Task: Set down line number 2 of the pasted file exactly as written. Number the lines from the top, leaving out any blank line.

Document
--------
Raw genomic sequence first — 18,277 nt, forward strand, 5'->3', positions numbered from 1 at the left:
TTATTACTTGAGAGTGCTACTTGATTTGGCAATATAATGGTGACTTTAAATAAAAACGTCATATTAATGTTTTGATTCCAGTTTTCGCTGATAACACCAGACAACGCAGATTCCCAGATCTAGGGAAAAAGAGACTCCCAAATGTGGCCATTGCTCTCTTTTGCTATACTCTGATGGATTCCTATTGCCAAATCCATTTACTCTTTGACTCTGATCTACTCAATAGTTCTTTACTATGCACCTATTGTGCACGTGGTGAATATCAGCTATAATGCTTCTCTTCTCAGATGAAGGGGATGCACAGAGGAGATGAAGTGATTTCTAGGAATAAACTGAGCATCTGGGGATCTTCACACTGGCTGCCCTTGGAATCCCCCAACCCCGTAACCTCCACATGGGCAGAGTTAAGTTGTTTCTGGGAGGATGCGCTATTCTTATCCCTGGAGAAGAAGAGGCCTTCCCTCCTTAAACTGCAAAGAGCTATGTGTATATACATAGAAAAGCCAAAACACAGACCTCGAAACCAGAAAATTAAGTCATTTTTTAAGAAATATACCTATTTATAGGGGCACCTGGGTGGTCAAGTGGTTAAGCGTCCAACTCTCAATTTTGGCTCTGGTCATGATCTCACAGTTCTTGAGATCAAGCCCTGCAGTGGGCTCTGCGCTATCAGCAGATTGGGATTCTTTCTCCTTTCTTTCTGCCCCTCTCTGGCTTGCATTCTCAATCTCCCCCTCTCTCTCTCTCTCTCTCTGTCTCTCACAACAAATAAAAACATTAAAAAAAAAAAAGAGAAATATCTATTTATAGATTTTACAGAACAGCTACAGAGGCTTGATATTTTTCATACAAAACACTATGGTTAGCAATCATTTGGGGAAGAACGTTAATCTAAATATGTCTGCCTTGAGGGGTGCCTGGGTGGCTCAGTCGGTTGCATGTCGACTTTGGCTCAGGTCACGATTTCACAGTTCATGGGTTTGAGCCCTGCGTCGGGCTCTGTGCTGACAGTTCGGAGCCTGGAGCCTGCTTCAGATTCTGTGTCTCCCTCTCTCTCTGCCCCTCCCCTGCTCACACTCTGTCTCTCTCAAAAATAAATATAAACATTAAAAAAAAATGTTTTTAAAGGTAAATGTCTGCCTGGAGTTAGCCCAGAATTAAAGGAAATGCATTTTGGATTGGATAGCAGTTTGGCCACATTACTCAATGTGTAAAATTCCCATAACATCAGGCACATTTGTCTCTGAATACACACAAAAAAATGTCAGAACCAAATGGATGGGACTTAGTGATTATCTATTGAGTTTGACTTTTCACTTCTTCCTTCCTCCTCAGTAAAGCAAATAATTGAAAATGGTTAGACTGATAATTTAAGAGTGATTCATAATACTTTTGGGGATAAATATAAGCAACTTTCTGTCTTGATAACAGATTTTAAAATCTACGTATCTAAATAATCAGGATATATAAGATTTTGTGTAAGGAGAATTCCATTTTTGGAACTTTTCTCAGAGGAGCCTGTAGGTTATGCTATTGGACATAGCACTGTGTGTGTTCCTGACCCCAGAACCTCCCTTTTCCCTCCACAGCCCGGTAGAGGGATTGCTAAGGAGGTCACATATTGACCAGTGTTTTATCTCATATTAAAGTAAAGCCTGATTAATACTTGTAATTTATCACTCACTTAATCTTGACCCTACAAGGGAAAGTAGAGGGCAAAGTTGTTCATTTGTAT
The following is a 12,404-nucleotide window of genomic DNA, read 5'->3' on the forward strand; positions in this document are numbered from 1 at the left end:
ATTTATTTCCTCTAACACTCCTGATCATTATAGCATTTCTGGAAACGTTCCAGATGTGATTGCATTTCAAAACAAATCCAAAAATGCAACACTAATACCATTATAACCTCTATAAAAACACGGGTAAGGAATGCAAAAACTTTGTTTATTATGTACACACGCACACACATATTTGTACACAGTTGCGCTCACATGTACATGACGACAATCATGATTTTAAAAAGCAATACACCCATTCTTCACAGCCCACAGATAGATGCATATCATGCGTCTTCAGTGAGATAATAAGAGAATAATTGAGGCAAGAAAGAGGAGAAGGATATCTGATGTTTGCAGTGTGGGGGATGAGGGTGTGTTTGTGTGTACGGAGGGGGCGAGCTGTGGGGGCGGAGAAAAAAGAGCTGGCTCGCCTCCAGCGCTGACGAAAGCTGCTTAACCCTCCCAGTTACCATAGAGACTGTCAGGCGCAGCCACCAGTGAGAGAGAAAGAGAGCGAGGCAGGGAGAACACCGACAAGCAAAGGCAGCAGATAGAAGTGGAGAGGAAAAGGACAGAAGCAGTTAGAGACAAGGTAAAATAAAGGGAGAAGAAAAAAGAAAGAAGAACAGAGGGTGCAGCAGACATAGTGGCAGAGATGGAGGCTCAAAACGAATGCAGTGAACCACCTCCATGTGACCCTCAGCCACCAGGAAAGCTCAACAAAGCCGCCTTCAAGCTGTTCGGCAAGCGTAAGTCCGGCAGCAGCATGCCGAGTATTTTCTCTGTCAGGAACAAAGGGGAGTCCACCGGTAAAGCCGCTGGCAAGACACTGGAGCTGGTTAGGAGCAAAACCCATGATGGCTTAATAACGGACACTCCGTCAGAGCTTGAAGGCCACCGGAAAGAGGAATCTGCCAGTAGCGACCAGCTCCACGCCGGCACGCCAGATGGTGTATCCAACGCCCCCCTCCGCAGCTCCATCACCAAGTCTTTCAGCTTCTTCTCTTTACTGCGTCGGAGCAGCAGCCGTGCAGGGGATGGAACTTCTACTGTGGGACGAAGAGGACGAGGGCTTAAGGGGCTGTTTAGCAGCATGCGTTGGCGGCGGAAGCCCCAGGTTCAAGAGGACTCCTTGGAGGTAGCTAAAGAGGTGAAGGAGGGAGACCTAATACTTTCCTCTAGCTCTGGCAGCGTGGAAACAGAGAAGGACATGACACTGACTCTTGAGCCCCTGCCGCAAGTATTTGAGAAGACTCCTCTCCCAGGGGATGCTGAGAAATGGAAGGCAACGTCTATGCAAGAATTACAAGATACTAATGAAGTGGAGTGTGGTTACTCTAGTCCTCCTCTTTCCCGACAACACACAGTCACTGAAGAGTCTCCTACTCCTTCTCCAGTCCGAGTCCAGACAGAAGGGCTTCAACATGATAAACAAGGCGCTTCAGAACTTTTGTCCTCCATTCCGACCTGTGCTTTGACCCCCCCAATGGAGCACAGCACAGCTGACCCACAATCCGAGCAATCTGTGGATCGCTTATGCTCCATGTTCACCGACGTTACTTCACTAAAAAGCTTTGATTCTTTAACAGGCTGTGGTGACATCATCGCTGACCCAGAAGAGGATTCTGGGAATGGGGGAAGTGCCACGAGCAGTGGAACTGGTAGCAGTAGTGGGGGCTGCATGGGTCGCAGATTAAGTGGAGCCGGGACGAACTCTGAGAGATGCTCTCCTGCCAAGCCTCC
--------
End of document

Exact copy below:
TTATTACTTGAGAGTGCTACTTGATTTGGCAATATAATGGTGACTTTAAATAAAAACGTCATATTAATGTTTTGATTCCAGTTTTCGCTGATAACACCAGACAACGCAGATTCCCAGATCTAGGGAAAAAGAGACTCCCAAATGTGGCCATTGCTCTCTTTTGCTATACTCTGATGGATTCCTATTGCCAAATCCATTTACTCTTTGACTCTGATCTACTCAATAGTTCTTTACTATGCACCTATTGTGCACGTGGTGAATATCAGCTATAATGCTTCTCTTCTCAGATGAAGGGGATGCACAGAGGAGATGAAGTGATTTCTAGGAATAAACTGAGCATCTGGGGATCTTCACACTGGCTGCCCTTGGAATCCCCCAACCCCGTAACCTCCACATGGGCAGAGTTAAGTTGTTTCTGGGAGGATGCGCTATTCTTATCCCTGGAGAAGAAGAGGCCTTCCCTCCTTAAACTGCAAAGAGCTATGTGTATATACATAGAAAAGCCAAAACACAGACCTCGAAACCAGAAAATTAAGTCATTTTTTAAGAAATATACCTATTTATAGGGGCACCTGGGTGGTCAAGTGGTTAAGCGTCCAACTCTCAATTTTGGCTCTGGTCATGATCTCACAGTTCTTGAGATCAAGCCCTGCAGTGGGCTCTGCGCTATCAGCAGATTGGGATTCTTTCTCCTTTCTTTCTGCCCCTCTCTGGCTTGCATTCTCAATCTCCCCCTCTCTCTCTCTCTCTCTCTGTCTCTCACAACAAATAAAAACATTAAAAAAAAAAAAGAGAAATATCTATTTATAGATTTTACAGAACAGCTACAGAGGCTTGATATTTTTCATACAAAACACTATGGTTAGCAATCATTTGGGGAAGAACGTTAATCTAAATATGTCTGCCTTGAGGGGTGCCTGGGTGGCTCAGTCGGTTGCATGTCGACTTTGGCTCAGGTCACGATTTCACAGTTCATGGGTTTGAGCCCTGCGTCGGGCTCTGTGCTGACAGTTCGGAGCCTGGAGCCTGCTTCAGATTCTGTGTCTCCCTCTCTCTCTGCCCCTCCCCTGCTCACACTCTGTCTCTCTCAAAAATAAATATAAACATTAAAAAAAAATGTTTTTAAAGGTAAATGTCTGCCTGGAGTTAGCCCAGAATTAAAGGAAATGCATTTTGGATTGGATAGCAGTTTGGCCACATTACTCAATGTGTAAAATTCCCATAACATCAGGCACATTTGTCTCTGAATACACACAAAAAAATGTCAGAACCAAATGGATGGGACTTAGTGATTATCTATTGAGTTTGACTTTTCACTTCTTCCTTCCTCCTCAGTAAAGCAAATAATTGAAAATGGTTAGACTGATAATTTAAGAGTGATTCATAATACTTTTGGGGATAAATATAAGCAACTTTCTGTCTTGATAACAGATTTTAAAATCTACGTATCTAAATAATCAGGATATATAAGATTTTGTGTAAGGAGAATTCCATTTTTGGAACTTTTCTCAGAGGAGCCTGTAGGTTATGCTATTGGACATAGCACTGTGTGTGTTCCTGACCCCAGAACCTCCCTTTTCCCTCCACAGCCCGGTAGAGGGATTGCTAAGGAGGTCACATATTGACCAGTGTTTTATCTCATATTAAAGTAAAGCCTGATTAATACTTGTAATTTATCACTCACTTAATCTTGACCCTACAAGGGAAAGTAGAGGGCAAAGTTGTTCATTTGTAT